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Daily Journal
     April 10, 2020      #95-101 KDJ

Gary Moore: Thank you from a grateful nation 

By Gary W. Moore

It’s easy to take some occupations and services for granted until something causes us to take notice and appreciate what they do.

The 9/11 attacks developed a deep and sincere appreciation for police officers and the men and women of the fire department. I think superficially before we watched them in action on 9/11, we knew they put their lives in harm’s way to protect us, but as the twin towers fell, it burned into our collective memories the risks they took and sacrifices they made on that fateful day.

It’s commonplace now to run across a man or woman in military uniform and thank them for their service, as we should. They are both the first line and last line of our defense. They earn and deserve our eternal gratitude.

There is a new kind of war raging across the globe. It’s not against an armed enemy threatening to send missiles into our cities and there’s not an invasion force staging to take away our freedoms. Instead, it’s a microscopic virus with a technical name that a few short months ago we’d never heard but today it’s upon everyone’s lips across the globe.

COVID-19 has created a pandemic the likes of which have not been seen since 1918. It’s global in nature. It harms and kills not because of political or racial differences. It infects us because it can ... and is.

Our troops in uniform may be called into a support mission as this virus continues to expand. The men and women of the police and traditional fire department may also be called into support, but the front line of this war is being fought buy a different uniformed group and the risks are as great as if they were armed and facing a foreign invader.

An army in scrubs …

Their uniforms are referred to as scrubs and the risks they are taking to protect us are as deadly as bullets and bombs. Today, this battle is being fought and will ultimately be won by medical technicians, nurses and doctors and all those in the healthcare system that support them.

We are fortunate that the Kankakee River Valley has two outstanding hospitals. My illness has brought me in contact with Riverside, I also know St. Mary’s, the hospital where I was born, is doing and equally exceptional job.

I’m blessed to have as my family doctor, a man who is also head of internal medicine at Riverside Medical Center. He hasn’t had a day off in a long time. I’m currently having a health issue unrelated to COVID-19 and he answers my emails and returns phone calls late at night, after he’s spent 12 or more hours at the hospital. Dr. Moss is a leader and a hero in this war.

A good friend of mine is CEO of the same hospital. He’s working around the clock in a community that is suddenly exploding with new cases. I sent Phil Kambic a text a few days ago to express my gratitude and encourage him. He’s a great CEO and is providing the leadership we need in this battle, as are many others.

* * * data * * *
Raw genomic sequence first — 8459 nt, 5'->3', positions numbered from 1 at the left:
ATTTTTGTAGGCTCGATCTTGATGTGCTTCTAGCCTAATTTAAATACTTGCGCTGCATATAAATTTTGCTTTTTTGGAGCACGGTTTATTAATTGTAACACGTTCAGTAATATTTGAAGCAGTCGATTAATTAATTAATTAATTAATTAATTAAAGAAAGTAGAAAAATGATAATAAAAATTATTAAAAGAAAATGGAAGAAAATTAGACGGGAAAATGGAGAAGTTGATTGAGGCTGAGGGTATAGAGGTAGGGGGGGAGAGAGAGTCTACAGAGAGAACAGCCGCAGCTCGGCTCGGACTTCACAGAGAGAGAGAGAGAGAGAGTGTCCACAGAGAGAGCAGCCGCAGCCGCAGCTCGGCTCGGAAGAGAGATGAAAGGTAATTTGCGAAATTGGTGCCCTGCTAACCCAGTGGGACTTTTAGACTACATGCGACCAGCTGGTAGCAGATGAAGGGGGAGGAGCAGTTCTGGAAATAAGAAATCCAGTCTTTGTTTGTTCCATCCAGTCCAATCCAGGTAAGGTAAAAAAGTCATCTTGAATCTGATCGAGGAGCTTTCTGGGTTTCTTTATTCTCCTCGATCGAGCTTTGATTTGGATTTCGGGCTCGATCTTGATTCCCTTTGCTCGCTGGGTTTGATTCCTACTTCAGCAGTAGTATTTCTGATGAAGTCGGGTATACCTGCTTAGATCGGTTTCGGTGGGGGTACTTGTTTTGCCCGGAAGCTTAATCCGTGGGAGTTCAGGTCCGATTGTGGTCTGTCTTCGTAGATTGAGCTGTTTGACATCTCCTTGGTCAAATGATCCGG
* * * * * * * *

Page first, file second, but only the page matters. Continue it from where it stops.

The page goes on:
The infantry in this fight, and those who are at most risk are the techs and nurses. They are in close contact with the enemy trying to take over our bodies. While we are all trying to self-quarantine and social distance ourselves from those infected, our nurses and techs are rushing in to take their blood pressures, not because it is their job but because it is their calling. I think it takes a special type of bravery and dedication to put on those scrubs and walk into the healthcare facility armed only with a stethoscope and a mask. I’m afraid that once this crisis has come to an end, the sacrifice made by our healthcare workers may potentially be shocking. We already owe them a debt we can never repay.

I spoke with Maddie Kaufman, a local RN at my cancer center. I asked her if she was afraid. She responded, “I listen to the news and come to work fearful that we will not have the supplies we need and not enough beds. So far, we do. My greatest fear is of course becoming infected. I cannot treat and serve you if I am in the bed next to you.”

I was struck by the dedication of this married RN with two little girls at home. Her fear is that she may not be able to take care of her patients. I’m humbled and touched by her dedication. Thank you, Maddie, and all those who serve with you.

So once social distancing is a distant memory, please give your doctor, nurse, tech and support staff a hug and a hearty thank you. Their dedication and bravery are inspirational.

They deserve no less.

Gary W. Moore is a freelance columnist, speaker and author of three books including the award-winning, critically acclaimed, “Playing with the Enemy.” He can be contacted through the Daily Journal at editors@daily-journal.com

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Gary W. Moore
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